Can some of you share your methods of anchoring the bottle trees so they don't topple? This is for a natural tree, I have a young cedar sapling stripped of needles and ready to go.
We placed ours underneath a tall arbor and wired it to the top of the arbor as well as staking it into the ground.. Have had it for several years and it's stayed in place just fine despite the winds we have here. Also leave the bottles in place year round and not one has ever blown off or broken.
I would like to include a picture but don't see the "browse button".
I dug a hole in the ground for mine I just did it friday and hope it stays ok haven't had a problem before with this method
I'm having one made ,too -- out of a real tree. I wasn't sure how to anchor it either. My flimsy metal one bent in the wind. The only solution I see is dig it real deep. Good luck with yours!
This is a big hunk of Manzanita tree. It's buried a few inches in the dirt. We cut apart a metal bed frame (website with bed frame photo below) and pounded two long pieces of the side rails about 4 feet into the ground, leaving about a foot above, then wrapped them and the trunk with plumber's tape (plumber's tape is metal banding with holes in it). We put some screws into the tape. It's held up very well. Elbow grease is needed for this job, lol.
Rebar can be pounded into the ground and wired to the tree.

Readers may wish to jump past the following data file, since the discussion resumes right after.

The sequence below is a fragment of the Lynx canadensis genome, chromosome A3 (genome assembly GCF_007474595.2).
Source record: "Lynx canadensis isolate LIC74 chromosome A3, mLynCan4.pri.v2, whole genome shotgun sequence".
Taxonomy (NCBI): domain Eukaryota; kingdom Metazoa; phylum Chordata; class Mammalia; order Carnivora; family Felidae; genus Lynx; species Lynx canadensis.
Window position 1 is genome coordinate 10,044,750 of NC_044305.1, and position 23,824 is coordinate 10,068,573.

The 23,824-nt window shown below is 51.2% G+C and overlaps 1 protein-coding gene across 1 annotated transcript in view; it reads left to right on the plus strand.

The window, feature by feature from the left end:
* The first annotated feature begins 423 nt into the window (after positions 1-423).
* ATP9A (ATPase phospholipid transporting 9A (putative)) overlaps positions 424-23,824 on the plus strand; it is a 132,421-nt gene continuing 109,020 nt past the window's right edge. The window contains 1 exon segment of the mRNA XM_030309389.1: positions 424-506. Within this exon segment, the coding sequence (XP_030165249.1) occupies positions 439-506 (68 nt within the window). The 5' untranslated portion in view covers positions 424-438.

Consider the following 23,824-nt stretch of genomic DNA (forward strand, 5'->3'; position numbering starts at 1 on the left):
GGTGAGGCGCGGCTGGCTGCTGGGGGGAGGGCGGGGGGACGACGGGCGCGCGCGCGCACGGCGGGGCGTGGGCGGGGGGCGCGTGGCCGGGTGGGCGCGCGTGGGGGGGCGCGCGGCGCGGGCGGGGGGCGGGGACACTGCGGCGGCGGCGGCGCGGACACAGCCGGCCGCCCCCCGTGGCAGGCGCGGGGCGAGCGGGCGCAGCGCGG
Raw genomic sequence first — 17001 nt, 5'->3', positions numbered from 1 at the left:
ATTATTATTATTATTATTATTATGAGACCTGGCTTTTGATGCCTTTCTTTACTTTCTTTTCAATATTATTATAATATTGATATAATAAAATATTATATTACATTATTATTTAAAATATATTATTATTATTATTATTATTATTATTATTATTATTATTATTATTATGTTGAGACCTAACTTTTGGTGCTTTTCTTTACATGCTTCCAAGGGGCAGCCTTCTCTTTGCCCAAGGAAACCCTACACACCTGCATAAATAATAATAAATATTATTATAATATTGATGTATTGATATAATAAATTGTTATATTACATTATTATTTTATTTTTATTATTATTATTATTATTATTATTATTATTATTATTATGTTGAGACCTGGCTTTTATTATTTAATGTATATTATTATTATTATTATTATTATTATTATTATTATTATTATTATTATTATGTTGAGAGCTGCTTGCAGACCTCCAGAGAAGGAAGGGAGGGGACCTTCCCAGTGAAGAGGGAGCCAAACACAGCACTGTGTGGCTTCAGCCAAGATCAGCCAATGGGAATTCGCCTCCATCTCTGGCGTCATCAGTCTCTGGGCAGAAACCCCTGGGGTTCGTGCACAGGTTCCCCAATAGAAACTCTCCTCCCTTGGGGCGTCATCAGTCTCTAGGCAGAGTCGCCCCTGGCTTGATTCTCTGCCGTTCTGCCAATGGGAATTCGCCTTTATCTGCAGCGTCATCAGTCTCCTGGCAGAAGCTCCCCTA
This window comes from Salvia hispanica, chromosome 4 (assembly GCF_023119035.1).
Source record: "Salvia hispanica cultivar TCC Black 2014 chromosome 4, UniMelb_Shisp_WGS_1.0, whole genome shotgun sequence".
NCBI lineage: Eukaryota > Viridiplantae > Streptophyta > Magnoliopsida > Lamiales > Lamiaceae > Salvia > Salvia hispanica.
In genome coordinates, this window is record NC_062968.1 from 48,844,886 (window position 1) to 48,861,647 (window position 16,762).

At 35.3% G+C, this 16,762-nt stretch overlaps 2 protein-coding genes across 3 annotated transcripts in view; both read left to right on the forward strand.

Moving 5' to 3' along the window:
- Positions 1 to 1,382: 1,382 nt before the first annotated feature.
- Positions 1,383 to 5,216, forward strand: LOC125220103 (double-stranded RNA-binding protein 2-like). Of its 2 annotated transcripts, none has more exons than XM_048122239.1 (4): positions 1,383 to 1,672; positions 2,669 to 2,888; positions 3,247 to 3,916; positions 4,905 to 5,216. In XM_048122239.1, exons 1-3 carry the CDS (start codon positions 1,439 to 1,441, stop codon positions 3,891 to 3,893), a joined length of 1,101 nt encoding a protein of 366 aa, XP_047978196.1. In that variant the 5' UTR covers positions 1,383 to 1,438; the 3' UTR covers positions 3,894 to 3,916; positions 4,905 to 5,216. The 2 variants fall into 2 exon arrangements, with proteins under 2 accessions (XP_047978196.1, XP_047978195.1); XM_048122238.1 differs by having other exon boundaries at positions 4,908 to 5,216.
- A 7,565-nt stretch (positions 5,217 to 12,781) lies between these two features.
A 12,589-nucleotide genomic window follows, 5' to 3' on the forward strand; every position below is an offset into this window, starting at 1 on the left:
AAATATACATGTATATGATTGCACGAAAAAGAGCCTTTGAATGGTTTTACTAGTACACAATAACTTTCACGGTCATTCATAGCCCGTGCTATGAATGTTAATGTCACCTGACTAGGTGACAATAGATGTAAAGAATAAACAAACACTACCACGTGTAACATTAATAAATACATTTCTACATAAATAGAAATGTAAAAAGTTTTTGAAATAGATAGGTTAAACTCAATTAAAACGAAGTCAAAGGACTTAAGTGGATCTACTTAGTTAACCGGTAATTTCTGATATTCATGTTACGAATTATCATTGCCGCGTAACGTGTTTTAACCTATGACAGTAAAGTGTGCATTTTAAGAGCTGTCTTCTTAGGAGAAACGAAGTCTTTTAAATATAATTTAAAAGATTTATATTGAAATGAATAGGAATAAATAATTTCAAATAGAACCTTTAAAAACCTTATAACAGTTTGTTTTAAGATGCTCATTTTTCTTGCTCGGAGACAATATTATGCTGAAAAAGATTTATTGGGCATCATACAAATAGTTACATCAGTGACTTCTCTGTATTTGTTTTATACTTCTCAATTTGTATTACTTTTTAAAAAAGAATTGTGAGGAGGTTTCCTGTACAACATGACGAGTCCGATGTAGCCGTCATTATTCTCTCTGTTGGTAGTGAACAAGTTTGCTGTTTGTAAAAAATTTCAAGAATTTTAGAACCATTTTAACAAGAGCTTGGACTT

If you have some sort of roof or frame above it, wire can be run up and fastened to stabilize it.
A concrete footing will also work.
Here is a link that might be useful: Photo of metal bed frame
I curbshopped a floor lamp. The black metal ones with the 'bowl' top and heavy bottom. I took out the electrical parts and dug a hole and put the heavy metal bottom under the dirt a bit. The weight alone kept it pretty secure. I used copper pipe I had and curled it around a large pipe and stuck one end into top of the metal where I removed the 'bowl'. Then I stuck the bottles at the end of each of the curled copper pipes. Also my hubby kept some heavy metal circles from auto wheels and I use them to anchor a lot of things into the dirt.
My hubby drilled a hole through the trunk and inserted a heavy rebar rod which we stabbed into the ground a couple of feet. We have sandy soil so that may not be as easy for those dealing with clay or rock.